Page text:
Designer Interview: Maddie and Joe Adams

175 years after the unspeakable war the solar system's vast resources are under the control of the United Federation of the Solar System. The organization set up after the the unspeakable war to run the solar system. Now that there are free and fair elections control of the solar system is up for grabs can your upstart company capture the moment and seize success in this solar system? Solar 175 is the game and Maddie and Joe Adams are the designers. Join me for a conversation with them. Solar 175 is coming to kickstarter in March sign up here to get notified on the start of the campaign.




We are the co-owners of tabletop game publishing company Cogito Ergo Meeple. We design and develop board games which have a wide range of player counts, high quality components and we always add something a little unusual to each game. Our games are first and foremost about the player experience and so high quality gameplay is our absolute priority. To date, we have published two big box games and our latest creation Solar 175 is coming to Kickstarter on the 1st March. Solar 175 is a big box legacy game for 1 to 5 players. It involves deeply strategic euro-style gameplay and is set in a rich and expanding dystopian, sci-fi world.

There is something about sitting down with a tactile item like a board game with real people that is hugely appealing.

What brought you into game design?

We’ve both been interested in games for a long time. We played video games when we were younger but only got introduced to modern tabletop games around 5 years ago. Since then we have been utterly obsessed with them. I think what is so exciting about this modern golden age of tabletop games is that new ideas seem to be emerging all the time and this ancient hobby all of a sudden has a brand new lease of life. We spend so much of our modern lives looking at screens. There is something about sitting down with a tactile item like a board game with real people that is hugely appealing. For us the designing followed naturally from the playing.


What is currently your favorite game to play?

Very hard to answer! I don’t know if it is our favorite but we’ve both recently been loving the newest edition of Great Western Trail by Alexander Pfister. It is such a satisfyingly crunchy game although the amount of analysis paralysis potential with this one is enormous!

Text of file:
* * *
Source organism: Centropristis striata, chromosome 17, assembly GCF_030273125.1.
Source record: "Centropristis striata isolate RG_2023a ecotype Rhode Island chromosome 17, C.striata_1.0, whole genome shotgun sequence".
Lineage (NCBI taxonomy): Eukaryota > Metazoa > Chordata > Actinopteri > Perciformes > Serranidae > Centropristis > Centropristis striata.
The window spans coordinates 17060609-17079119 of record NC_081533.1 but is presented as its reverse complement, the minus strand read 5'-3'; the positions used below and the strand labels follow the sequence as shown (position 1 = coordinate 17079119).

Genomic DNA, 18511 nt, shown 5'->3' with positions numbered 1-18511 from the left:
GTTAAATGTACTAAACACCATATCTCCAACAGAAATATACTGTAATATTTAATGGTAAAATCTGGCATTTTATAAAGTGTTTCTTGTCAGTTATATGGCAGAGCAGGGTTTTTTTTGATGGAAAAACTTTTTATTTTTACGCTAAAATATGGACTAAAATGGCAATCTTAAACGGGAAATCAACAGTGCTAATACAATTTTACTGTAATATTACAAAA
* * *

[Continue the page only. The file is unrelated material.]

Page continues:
What did you find was the most difficult part of the design process?

[Joe] I think the part that we struggled with the most is avoiding feature creep and removing things from the game. We had so many ideas for Solar 175 and it is always easier to add than take away new features. Ultimately the game is better when it is paired down to the absolute best elements which need to work together seamlessly. This meant that some fantastic ideas had to be left on the cutting room floor, which is always hard to do. An example would be, we had a mechanic based around space junk, where the more you travelled around the solar system the more the space junk around planets and moons increased in size and quantity. This created an interesting ‘tragedy of the commons’ type scenario where players all wanted to move but the more they did, the harder movement became for everyone. This was an interesting mechanic and a cool analogy for some of the ecological issues we face today, but gameplay-wise it fell a little flat. As you build up an engine in a board game you want your options to increase and travel to get easier, this does the opposite. For us, the number one aim of our games is to create high quality engaging gameplay so anything that gets in the way of that goal has to go.

From the double thickness player boards to the epic miniatures, we designed all components to complement the game and feel substantial and satisfying.

What part of the game (game play, pieces, etc..) is the most exciting for you?

[Maddie] I think the most exciting aspects of the game are the bag building mechanic and the component quality. When we were designing the game we tried out several different mechanics but they just didn’t feel thematic or engaging enough. When we tried out the bag-building element though, things really came together. Inspired by classic bag building games such as Orleans we loved that players could build their own engine and make interesting and strategic choices. Then there’s the quality of the components. From the double thickness player boards to the epic miniatures, we designed all components to complement the game and feel substantial and satisfying.